Logic fail at Liberal Conspiracy

The Minimum Income Standard found that:

basic out-of-work benefits provide well under half of the minimum income (net of rent and council tax) required for an adult with no children, and somewhat less than two-thirds for families with children.

If the government goes ahead with this, the number of children in poverty – already due to rise 200,000 by the time of the next election – will rise even further. I hope the government will decide that forcing children into poverty is as politically risky as doing the same to pensioners.

If anyone doubts what this could mean, it’s worth looking at this story from yesterday’s Coventry Telegraph: an ex-serviceman and his wife, who have committed suicide after being denied benefits.

Sigh.

Whatever the level of benefits is or should be has no effect on someone denied benefits.

7 comments on “Logic fail at Liberal Conspiracy

  1. Plus perhaps less should be made of the ‘poverty’ angle in that sad case, and more should be made of their apparent fears that the wife would be sectioned?

  2. Is it just me that found the jolly jingly advert that played despite my trying to stop it singularly inappropriate? I really do think that people who embed videos in nominally text web pages ought to be taken outside, savagely beaten, and then killed and their heads put on a spike at the town gate. Bastards.

    At the risk of being callous, I find it hard to believe that somebody can have no literacy or numeracy skills at all, without being so mentally deficient that they’re retarded. Having lived an exciting blue collar work life, I can say honestly I’ve worked with people who could not fill in a job application form or even construct simple sentences, and I’ve had to do it for them. But they’ve had jobs.

    But I think maybe the basic problem is that the intensely bureaucratised/rigid society that “Progressives” have inflicted on us has led to a situation where if you don’t have communication skills, you can’t manage the system in which you’re imbedded, and that’s why people fall through the cracks.

  3. Logic fail on your part I’m afraid.

    Being “denied benefits” does not necessarily mean being denied all benefits so therefore level of benefits (plural) does have an effect.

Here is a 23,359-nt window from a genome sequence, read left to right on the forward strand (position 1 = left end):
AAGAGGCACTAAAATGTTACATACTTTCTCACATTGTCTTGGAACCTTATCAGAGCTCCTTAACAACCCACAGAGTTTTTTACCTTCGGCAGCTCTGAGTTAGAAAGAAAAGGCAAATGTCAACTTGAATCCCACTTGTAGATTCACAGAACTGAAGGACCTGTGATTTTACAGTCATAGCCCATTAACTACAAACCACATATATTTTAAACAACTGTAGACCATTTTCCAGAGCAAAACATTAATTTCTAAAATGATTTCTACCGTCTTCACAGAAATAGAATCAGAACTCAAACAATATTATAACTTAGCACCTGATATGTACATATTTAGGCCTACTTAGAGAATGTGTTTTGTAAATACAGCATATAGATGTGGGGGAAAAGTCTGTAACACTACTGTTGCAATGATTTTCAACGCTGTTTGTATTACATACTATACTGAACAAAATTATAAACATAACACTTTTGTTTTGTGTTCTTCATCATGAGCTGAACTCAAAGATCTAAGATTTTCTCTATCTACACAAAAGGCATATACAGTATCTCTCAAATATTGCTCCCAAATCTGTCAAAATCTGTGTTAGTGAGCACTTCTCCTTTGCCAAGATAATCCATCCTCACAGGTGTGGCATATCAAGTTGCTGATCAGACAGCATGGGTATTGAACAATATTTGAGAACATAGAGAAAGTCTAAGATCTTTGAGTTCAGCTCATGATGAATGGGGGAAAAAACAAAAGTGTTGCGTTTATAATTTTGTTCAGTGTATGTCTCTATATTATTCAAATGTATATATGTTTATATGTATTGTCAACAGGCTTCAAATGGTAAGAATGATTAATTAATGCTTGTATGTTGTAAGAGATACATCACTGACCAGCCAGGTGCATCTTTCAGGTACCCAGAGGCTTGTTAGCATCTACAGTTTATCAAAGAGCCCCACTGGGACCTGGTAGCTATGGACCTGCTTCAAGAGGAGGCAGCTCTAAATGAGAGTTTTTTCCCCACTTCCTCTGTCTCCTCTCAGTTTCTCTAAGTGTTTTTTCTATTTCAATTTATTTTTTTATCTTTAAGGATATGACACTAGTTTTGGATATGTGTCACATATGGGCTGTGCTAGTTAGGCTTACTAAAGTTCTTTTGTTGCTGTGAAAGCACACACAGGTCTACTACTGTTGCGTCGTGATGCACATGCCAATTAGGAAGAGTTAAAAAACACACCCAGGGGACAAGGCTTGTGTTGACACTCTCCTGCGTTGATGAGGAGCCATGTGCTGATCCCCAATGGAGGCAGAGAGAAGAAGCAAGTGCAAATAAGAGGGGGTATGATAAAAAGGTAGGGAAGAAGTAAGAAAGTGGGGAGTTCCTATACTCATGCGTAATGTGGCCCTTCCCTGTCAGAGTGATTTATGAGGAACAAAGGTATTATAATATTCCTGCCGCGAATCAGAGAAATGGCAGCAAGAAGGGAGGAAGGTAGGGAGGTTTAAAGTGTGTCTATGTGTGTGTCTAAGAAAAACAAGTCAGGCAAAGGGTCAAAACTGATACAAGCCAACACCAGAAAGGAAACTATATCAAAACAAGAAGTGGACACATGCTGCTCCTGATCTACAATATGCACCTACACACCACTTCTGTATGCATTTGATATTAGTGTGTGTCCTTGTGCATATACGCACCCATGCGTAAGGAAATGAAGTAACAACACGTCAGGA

4. That very sad story seems to me to be more of an indictment of the bureaucratic nature of State provision than evidence of ‘evil Tories denying benefits to people in need’.

    I have no doubt that these people qualified for some benefits, but the ‘computer says no’ attitude of the staff (and a distinct lack of compassion) allowed them to slip through the cracks. Sadly they obviously lacked the communication skills to make their case effectively.

    Just another example of how the bureaucratic State machine actively disadvantages many of the people at the edges of society who need (as in truly need) assistance, and doles out money left right and centre to those smart enough to play the system.

  5. “..the intensely bureaucratised/rigid society that “Progressives” have inflicted on us has led to a situation where … people fall through the cracks.” Well said: I hadn’t looked at it like that before.

    “…the ‘computer says no’ attitude of the staff (and a distinct lack of compassion)…”: I learned young that the workers treat the workers very shabbily.

  6. ” computer says no ” is wrong in my area. The computer definitely says “yes” in everyway possible to benefit claimants.
    We have teenagers who fully understand the sliding scale benefits that accrue by producing off-spring. The ‘Motability’ claimant with his £35K BMW Coupe. The guy who got an emergency loan to buy his kids shoes, but went straight to the local garden centre and bought a fountain for his back garden renovation.
    I could continue for hours but whats the point. I’ve now been banned from posting on Richies blog as I keep pointing out these inconveniences when he’s banging on about taxation and benefits.

  7. “the number of children in poverty – already due to rise 200,000 by the time of the next election”

    So Labour have already decided on the figure they’re going to throw at the coalition at the next campaign. An election that could be next month or in 2015, so even an extrapolation of current rates of change is meaningless.

Leave a Reply

Name and email are required. Your email address will not be published.